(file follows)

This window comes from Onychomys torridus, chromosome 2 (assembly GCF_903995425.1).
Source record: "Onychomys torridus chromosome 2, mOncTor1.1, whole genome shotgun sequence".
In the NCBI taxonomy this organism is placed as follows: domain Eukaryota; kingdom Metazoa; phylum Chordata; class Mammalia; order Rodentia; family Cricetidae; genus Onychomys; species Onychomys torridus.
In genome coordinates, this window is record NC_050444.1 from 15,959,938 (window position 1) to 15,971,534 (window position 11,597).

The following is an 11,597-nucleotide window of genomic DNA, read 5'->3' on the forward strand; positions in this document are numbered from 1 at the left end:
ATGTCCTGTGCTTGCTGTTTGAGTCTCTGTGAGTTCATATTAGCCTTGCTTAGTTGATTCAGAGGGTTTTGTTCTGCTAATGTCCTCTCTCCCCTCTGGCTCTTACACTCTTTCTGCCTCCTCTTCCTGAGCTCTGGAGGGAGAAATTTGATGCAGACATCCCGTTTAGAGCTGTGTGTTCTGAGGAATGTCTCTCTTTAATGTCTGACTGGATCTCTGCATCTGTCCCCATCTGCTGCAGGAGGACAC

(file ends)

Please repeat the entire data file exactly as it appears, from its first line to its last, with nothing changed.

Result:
This window comes from Onychomys torridus, chromosome 2 (assembly GCF_903995425.1).
Source record: "Onychomys torridus chromosome 2, mOncTor1.1, whole genome shotgun sequence".
In the NCBI taxonomy this organism is placed as follows: domain Eukaryota; kingdom Metazoa; phylum Chordata; class Mammalia; order Rodentia; family Cricetidae; genus Onychomys; species Onychomys torridus.
In genome coordinates, this window is record NC_050444.1 from 15,959,938 (window position 1) to 15,971,534 (window position 11,597).

The following is an 11,597-nucleotide window of genomic DNA, read 5'->3' on the forward strand; positions in this document are numbered from 1 at the left end:
ATGTCCTGTGCTTGCTGTTTGAGTCTCTGTGAGTTCATATTAGCCTTGCTTAGTTGATTCAGAGGGTTTTGTTCTGCTAATGTCCTCTCTCCCCTCTGGCTCTTACACTCTTTCTGCCTCCTCTTCCTGAGCTCTGGAGGGAGAAATTTGATGCAGACATCCCGTTTAGAGCTGTGTGTTCTGAGGAATGTCTCTCTTTAATGTCTGACTGGATCTCTGCATCTGTCCCCATCTGCTGCAGGAGGACAC